Polperro Family History
The ROWETT family of Polperro
Visitors to Polperro pass the Rowett Insitute on their way down to the harbour, an enduring reminder of the once notorious Rowett family there who amassed great wealth from smuggling and privateering in the 18th century.
The Rowett family originally came from Brittany in the 14th century, settling first in St. Austell in the 16th century and later in Polperro. Richard Rowett, born there in 1746, amassed considerable wealth from privateering exploits during the wars with France.
Richard Rowett (1746-1796)
Two years later in 1797, Richard had 144 kegs of contraband spirit stored in his cellar in Polperro seized in a raid on the village led by officers from the Revenue cutter Hind.
When a second raid took place the following year, he and his cousin Benjamin Rowett were among four Polperro men arrested and charged with armed assault and obstruction, although there is no record of the case ever coming to trial.
Richard Rowett's son, William (1809-1875), captained ships to Australia and South America, later settling in Liverpool as a rope manufacturer. In 1858 he devised a system of protecting undersea telegraph cables and obtained concessions for laying the cable between France and the United States.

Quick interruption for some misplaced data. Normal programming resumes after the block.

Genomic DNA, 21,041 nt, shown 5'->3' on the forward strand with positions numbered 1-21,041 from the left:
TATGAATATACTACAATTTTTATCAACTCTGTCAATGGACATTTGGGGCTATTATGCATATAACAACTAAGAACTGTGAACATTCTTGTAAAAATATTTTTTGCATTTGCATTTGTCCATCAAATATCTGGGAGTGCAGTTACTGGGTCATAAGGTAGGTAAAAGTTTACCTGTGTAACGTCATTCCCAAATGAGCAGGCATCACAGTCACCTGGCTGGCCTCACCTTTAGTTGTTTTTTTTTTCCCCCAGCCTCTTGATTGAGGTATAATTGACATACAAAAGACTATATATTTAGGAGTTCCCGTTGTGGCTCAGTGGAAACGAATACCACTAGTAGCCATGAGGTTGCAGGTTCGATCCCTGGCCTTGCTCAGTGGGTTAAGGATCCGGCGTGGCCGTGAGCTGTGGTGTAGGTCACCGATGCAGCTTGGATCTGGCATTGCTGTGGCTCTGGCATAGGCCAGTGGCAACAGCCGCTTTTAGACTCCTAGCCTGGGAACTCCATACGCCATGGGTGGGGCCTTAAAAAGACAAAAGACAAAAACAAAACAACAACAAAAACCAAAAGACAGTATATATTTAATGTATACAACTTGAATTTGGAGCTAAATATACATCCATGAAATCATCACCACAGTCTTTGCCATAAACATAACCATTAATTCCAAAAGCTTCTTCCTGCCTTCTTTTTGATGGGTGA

Subsequent generations made generous bequests, including the founding of the Rowett Institute of Research in Animal Nutrition at Aberdeen by John Quiller Rowett (1916-1925) who also financed Shackleton's last expedition to Antarctica and the building of the Rowett Institute in Polperro itself.
John Quiller Rowett's son recently presented a special silver key to the Polperro Rowett Institute to the Heritage Museum. The key had been given to his father at the official opening of the Institute in 1920.
Further information on the family is also welcome
Jeremy Rowett Johns, Polperro Heritage Museum © 2000